Thought For the Day

Radley Balko with this observation:

I don't promote government failure, I expect it. And my expectations are met fairly often. What I promote is the idea that more people share my expectations, so fewer people are harmed by government failure, and so we can stop this slide toward increasingly large portions of our lives being subject to the whims, interests, and prejudices of politicians.

I will concede that there's a problem, here. In the private sector failure leads to obsolescence (unless you happen to work for a portion of the private sector that politicians think should be preserved in spite of failure). When government fails, people like Dinauer and, well, the government claim it's a sign that we need more government. It's not that government did a poor job, or is a poor mechanism for addressing that particular problem, it's that there just wasn't enough government. Of course, the same people will point to what they call government success as, also, a good argument for more government.

It's a nifty trick. The right does it with national security. The fact that we haven't had a major terrorist attack since September 11, 2001 proves that the Bush administration's heavy-handed, high-security approach to fighting terrorism worked! But if we had suffered another attack, the same people would have been arguing that we need to surrender more of our civil liberties to the security state. Two sides. Same coin.


  1. zero wolf:

    searing, incisive commentary indeed from balko!

    of course, its impact is lessened somewhat when you take into account that he was an obama cheerleader pre-election, ("he'll fight for and safeguard our freedoms, i just *know* it! besides, palin - even though i don't know the first thing about her - is **stupid**!! i read it somewhere!"), and then duly proceeded to vote for the guy.

    NOW he's appalled by the emerging chicago thuggery/runaway statism?? that any half-bright blind & deaf guy could see coming from miles away?? and tries to cover it up with pompous 'policy' statements about 'stopping the slide toward big government'? the way i read it, he's either A) naive and stupid, and desperately trying to cover his rear or B) a gross hypocrite, and desperately trying to cover his rear. either way, not exactly a shining moment for a "passionate proponent" of libertarianism. if he wants to bash bush, fine. bush was a clod, and a tool of his puppetmasters who signed off on the patriot act and campaign finance reform and couldn't muster the nuts to veto a bill - ANY bill - for 6 years and change. but balko's main problem with the guy seems to stem from the military response to 9-11. bush hadda do SOMEthing in response to such an atrocity, something **big**, and planting a seed of (sorta)democracy in the middle east while simultaneously placing massive numbers of US troops and materiel right next door to 2 terror-sponsoring, rogue nations with nuclear aspirations is arguably not all that dumb a move. rest assured, had he done what bloodthirsty savages like me were clamoring for - turning teheran, baghdad, damascus, tripoli, kabul, and whatever city the pakistani ISI works out of into a sea of radioactive glass, and then daisy-cutting the kaaba into little black pebbles - rest assured balko and his ilk would whine and scream just as loud as they did anyway. so sure, he's great at *criticizing*, but pretty damn incompetent at deciding which president will "safeguard liberty" - which you'd think a "libertarian" like he claims to be would be good at.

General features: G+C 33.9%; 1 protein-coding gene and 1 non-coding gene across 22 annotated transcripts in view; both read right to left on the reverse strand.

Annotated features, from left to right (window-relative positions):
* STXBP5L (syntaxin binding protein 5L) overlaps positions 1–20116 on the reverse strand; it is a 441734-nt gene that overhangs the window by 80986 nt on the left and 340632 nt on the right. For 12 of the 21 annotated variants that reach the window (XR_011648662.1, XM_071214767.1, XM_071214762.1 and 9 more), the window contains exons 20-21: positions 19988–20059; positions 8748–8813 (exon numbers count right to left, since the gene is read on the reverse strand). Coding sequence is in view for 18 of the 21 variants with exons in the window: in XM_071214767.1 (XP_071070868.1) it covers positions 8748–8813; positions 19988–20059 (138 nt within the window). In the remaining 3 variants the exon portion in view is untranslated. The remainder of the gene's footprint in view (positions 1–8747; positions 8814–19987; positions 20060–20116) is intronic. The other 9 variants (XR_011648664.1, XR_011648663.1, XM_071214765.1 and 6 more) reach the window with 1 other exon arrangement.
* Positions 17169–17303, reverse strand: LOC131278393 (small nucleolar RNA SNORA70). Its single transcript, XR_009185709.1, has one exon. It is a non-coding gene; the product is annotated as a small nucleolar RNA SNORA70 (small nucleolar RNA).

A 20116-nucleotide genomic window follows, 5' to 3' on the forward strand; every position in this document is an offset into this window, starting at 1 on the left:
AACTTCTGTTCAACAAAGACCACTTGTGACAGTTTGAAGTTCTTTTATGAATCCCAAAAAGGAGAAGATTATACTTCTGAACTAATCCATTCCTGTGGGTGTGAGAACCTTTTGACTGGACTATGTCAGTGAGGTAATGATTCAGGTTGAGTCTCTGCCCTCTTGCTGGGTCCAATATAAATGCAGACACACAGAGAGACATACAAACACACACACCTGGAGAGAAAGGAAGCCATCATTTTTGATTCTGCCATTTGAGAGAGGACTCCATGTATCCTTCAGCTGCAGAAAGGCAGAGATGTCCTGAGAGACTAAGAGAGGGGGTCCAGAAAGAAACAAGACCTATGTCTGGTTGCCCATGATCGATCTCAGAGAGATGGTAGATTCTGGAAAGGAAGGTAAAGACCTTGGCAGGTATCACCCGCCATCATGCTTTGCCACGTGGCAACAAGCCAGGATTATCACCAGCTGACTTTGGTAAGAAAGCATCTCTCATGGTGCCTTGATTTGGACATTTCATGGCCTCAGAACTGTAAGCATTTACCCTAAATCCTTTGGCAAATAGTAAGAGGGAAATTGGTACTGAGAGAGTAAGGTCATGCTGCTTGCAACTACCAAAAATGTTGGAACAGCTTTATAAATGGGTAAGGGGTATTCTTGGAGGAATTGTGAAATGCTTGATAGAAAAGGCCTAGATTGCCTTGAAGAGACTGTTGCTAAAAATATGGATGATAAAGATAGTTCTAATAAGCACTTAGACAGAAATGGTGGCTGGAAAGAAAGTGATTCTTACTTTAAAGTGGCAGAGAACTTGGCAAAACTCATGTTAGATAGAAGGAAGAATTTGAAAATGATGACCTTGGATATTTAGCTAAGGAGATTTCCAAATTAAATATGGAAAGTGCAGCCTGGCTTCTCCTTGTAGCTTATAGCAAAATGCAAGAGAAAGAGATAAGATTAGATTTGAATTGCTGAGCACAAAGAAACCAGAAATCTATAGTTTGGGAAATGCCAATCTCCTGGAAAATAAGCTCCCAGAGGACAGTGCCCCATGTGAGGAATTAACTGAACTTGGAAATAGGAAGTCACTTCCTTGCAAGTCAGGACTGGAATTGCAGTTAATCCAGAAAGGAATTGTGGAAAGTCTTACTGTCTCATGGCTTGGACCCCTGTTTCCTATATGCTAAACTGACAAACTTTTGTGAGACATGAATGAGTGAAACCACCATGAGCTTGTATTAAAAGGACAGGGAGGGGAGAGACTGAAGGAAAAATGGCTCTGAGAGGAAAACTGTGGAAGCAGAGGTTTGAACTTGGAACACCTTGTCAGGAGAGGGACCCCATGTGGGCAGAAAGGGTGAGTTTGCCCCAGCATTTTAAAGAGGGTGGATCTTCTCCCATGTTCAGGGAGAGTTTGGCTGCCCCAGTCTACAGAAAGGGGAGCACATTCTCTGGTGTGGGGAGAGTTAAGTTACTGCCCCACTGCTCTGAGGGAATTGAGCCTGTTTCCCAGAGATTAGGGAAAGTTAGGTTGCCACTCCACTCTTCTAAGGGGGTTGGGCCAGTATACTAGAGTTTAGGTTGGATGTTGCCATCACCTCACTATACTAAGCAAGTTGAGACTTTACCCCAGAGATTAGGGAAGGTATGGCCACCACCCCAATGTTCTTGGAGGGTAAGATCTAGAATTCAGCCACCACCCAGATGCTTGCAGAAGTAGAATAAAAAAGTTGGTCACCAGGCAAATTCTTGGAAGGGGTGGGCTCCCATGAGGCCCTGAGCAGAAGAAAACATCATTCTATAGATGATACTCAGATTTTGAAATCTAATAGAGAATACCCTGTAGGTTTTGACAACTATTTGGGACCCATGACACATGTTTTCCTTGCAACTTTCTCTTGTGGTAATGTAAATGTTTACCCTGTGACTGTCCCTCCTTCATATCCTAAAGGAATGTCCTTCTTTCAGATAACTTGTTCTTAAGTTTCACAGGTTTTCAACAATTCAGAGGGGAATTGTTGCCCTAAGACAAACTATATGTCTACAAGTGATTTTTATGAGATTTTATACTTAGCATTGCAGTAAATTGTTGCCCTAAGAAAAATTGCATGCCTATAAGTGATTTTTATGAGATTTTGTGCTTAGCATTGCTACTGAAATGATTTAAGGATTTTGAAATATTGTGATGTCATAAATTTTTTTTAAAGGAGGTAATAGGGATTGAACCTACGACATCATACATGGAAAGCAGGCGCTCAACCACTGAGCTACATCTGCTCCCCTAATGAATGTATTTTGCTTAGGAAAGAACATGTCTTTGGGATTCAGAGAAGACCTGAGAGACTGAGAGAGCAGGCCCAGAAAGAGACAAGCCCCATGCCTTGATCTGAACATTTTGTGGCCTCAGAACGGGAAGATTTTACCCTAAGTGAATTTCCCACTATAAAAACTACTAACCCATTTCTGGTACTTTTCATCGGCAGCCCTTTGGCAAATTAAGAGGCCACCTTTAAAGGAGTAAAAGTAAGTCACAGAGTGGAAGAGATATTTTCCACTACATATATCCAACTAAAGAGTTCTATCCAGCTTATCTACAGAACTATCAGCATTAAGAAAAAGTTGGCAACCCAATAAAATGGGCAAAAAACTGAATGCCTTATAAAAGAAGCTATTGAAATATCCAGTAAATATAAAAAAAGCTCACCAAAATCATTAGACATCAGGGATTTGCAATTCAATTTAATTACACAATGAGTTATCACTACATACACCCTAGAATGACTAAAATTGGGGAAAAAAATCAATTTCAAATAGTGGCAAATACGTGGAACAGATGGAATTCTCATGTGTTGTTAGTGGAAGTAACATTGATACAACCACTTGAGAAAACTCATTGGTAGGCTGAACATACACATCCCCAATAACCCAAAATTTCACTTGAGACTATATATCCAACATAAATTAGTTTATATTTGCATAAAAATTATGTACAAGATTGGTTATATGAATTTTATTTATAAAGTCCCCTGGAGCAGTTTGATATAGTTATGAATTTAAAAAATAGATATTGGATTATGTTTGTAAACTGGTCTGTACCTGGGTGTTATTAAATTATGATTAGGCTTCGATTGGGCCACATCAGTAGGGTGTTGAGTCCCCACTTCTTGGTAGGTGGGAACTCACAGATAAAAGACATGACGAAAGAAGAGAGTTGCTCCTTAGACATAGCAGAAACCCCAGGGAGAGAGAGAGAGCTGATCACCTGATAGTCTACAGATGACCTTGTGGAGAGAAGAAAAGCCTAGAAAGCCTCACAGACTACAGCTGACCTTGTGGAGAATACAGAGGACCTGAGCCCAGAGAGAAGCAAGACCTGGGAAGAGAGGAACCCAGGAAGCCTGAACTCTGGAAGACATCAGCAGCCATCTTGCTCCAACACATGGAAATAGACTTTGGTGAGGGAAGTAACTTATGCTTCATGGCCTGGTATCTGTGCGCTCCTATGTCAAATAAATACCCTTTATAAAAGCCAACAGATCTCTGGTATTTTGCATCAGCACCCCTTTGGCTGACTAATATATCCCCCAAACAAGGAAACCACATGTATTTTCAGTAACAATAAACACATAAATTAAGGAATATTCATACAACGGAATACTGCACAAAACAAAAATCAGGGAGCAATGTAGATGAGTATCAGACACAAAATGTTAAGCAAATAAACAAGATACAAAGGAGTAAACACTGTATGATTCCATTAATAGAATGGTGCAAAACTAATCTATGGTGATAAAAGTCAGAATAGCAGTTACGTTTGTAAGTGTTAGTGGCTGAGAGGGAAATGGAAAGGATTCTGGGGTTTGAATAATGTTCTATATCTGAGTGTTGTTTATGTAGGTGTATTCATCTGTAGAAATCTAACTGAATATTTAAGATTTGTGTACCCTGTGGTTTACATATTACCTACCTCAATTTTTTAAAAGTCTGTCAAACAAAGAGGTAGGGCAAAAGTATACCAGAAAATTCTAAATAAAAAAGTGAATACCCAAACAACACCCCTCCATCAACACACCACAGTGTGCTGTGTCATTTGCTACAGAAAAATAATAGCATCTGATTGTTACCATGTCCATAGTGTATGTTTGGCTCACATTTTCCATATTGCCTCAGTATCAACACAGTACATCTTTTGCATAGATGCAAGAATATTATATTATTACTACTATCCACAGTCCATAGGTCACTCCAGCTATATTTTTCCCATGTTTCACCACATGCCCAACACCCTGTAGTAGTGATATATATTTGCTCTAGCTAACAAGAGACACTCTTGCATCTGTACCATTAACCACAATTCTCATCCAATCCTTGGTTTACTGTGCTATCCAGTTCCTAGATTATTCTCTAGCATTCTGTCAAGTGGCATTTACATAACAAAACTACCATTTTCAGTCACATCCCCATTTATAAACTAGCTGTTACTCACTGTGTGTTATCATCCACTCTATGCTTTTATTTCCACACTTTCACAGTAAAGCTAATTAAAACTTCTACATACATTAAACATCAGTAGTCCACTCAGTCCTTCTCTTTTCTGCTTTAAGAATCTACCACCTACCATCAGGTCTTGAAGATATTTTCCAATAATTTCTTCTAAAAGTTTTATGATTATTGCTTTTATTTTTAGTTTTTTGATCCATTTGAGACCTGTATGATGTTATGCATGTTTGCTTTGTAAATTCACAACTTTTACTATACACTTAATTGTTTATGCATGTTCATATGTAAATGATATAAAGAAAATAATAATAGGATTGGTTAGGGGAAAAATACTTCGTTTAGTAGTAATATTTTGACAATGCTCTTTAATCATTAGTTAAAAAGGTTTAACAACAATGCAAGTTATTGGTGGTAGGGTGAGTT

you sure you wanna be quoting that guy?

  2. Tom Nally:

    After reading this take, I sent this note to my acquaintances:

    When I read [Balko's quote], it reminded me of what I've said on more than one occasion regarding the FedGov's response to Hurricane Katrina. Considering the fact that the government is…well…the government, I thought they performed spectacularly during Hurricane Katrina. They exceeded my expections. By saying that, I realize that I am in a group of 1.

    (Sorry if the blockquote tags didn't do anything...)

  3. Tom Nally:

    By the way, just to followup on my previous note above...